One of Pearse Hutchinson’s poems, ‘Manifest Destiny’, satirises Ireland ‘tugging green plastic forelock’s to a future American President. John Ennis’s ambitious new poem takes a long look at this new, Irish Development Agency Ireland, land of EEC subsidy and Papal Visit. The book is a single long poem, an adaptation of the story of Diarmuid becomes Ray Daly (‘Durex Daly)- a lab technician working for the Irish milk board- remembering his trips all over Ireland on his Yamaha 850 Special with Grainne- a student of Irish history. The trips duplicate the light of the lovers in the original. the erotic and the timeless is juxtaposed with the detailed life of the new Ireland:

Grainne beckoned to him in the naked shower.
He sank into the trailing barley of her hair
Fine-combed in the evergold prickly river of his memory of her.
One day I’d like four sons and one daughter, she’d whispered
As the operator called testily for more 10p’s.

The poem is full, full to bursting, of the language of Ray’s Bord Bainne job. We hear of the Toluene distillation and the Van der Ploq quadruple evaporator, of demineralised whey and scorched particle test, of antimony tri- chloride and low actinic glass ware (‘For moisture will render the reagent useless’), of the Rose Gottlieb Test, the Negler reaction and the ‘the exigencies of the Carr- Price method.’ Meanwhile, the salmon die, the lakes are choked with slurry, ‘the ether of life is diminished’. There are moments during the poem when the oppositions it uses seem to be becoming too stark, its exploration of contrasts too deliberate and wilful- but in the end it is this very relentlessness which makes the poem a success., the fact that Ennis does not choose to soften of compromise from executing his long, single- minded, unified work. ‘A tour de force, a genuine long poem continuing from a single impulse’, says the blurb: it’s true.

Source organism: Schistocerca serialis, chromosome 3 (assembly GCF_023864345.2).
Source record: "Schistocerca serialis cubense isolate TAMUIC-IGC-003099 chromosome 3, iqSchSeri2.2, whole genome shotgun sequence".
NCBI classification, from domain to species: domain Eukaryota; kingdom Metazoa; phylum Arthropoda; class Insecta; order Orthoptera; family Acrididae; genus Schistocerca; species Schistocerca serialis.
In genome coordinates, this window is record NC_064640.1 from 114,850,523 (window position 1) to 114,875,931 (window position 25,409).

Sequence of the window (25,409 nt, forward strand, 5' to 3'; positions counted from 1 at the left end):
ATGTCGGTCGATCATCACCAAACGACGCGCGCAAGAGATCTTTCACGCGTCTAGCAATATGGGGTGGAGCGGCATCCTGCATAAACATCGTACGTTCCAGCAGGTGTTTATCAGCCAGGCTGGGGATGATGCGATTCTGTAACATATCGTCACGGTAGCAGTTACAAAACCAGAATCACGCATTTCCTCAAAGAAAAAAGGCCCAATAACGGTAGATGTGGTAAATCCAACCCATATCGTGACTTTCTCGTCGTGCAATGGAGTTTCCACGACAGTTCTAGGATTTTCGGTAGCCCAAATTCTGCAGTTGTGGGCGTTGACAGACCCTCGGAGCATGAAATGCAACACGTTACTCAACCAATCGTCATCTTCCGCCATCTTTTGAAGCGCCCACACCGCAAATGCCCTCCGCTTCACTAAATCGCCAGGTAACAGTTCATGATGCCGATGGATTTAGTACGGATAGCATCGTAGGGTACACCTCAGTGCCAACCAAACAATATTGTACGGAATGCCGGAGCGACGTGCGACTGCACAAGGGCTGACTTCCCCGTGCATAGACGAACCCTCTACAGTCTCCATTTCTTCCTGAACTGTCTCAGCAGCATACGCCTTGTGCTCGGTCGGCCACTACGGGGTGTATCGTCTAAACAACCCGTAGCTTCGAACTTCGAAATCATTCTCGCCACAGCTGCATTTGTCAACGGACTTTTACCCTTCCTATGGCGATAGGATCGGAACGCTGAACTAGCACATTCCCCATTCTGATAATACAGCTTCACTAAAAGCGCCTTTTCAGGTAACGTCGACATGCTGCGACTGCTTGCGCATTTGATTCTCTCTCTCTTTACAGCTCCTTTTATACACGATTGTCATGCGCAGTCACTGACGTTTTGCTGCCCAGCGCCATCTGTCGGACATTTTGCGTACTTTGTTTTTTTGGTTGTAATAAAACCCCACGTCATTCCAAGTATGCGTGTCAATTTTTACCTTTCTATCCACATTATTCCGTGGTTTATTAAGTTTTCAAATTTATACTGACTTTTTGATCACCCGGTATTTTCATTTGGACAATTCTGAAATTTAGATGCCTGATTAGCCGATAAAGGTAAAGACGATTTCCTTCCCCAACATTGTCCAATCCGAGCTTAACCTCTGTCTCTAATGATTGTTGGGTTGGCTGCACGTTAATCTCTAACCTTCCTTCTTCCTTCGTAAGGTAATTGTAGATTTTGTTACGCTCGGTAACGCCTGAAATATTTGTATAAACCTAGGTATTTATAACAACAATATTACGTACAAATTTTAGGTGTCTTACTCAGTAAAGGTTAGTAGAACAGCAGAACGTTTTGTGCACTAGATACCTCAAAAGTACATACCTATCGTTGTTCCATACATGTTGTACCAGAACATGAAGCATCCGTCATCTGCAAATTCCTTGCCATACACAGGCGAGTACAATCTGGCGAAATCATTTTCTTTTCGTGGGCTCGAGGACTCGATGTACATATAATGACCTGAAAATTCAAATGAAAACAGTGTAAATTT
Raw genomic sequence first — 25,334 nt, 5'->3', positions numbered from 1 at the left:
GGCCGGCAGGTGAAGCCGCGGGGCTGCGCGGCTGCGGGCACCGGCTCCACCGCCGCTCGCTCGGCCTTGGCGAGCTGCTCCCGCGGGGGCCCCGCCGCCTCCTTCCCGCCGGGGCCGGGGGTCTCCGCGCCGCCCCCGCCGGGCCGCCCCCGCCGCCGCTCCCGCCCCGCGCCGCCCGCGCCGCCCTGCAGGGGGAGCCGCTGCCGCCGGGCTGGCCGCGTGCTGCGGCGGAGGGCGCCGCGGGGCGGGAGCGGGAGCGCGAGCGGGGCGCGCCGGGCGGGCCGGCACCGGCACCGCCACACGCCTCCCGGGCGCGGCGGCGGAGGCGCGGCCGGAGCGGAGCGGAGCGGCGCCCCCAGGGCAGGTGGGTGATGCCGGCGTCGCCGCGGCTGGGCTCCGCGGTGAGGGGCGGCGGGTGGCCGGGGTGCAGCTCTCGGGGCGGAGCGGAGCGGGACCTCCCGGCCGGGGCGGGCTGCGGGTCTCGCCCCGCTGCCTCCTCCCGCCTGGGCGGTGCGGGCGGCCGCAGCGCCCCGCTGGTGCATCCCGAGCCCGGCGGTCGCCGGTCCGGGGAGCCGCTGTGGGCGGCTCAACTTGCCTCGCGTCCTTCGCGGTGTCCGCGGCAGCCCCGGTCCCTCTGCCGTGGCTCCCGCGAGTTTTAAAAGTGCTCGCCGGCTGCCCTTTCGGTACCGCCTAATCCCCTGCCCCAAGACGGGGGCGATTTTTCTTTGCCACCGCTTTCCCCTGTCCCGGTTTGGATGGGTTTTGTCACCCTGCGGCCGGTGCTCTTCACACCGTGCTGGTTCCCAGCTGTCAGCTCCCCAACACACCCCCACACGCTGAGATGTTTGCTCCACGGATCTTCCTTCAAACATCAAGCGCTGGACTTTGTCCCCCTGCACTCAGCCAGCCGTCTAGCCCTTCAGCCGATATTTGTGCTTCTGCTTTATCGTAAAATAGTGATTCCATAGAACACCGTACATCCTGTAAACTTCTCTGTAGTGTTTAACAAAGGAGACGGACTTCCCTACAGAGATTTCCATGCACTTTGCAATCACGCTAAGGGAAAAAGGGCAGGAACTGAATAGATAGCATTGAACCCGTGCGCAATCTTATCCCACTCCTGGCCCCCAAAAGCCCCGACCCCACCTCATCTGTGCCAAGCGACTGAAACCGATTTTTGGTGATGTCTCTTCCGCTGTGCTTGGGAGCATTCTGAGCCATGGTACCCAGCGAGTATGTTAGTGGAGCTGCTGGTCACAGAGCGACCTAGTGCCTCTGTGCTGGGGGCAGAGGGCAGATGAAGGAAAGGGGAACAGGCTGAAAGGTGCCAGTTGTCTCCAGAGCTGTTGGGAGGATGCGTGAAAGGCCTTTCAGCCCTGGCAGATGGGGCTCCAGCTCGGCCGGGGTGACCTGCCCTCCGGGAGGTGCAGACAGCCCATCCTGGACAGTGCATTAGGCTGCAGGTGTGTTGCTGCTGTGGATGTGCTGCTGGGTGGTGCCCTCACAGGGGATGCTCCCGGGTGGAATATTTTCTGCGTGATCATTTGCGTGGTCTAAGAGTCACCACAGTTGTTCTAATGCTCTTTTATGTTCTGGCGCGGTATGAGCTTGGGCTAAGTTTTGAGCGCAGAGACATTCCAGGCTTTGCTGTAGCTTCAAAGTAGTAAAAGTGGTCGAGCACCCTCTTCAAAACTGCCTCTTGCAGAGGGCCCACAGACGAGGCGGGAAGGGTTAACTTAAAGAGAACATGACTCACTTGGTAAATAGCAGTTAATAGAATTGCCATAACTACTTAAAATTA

Terence Brown’s review of The Burren Days, published in Poetry Ireland Review

The Burren Days

The Burren Days

Originally published in Poetry Ireland Review, issue 17, edited by Terence Brown

John Ennis has written a frankly pagan poem, a marvellously original re-interpretation of the legend of Diarmuid and Gráinne. Diarmuid is a laboratory technician in a milk processing plant, in love with a pillion-passenger Grainne in an Ireland of recognisable contemporaneity. The language of science, of sexual delight and a kind of slack everydayness (which reminds of Kavanagh) combine to create a wholly delightful poetic strangeness. This will give you an idea of the thing: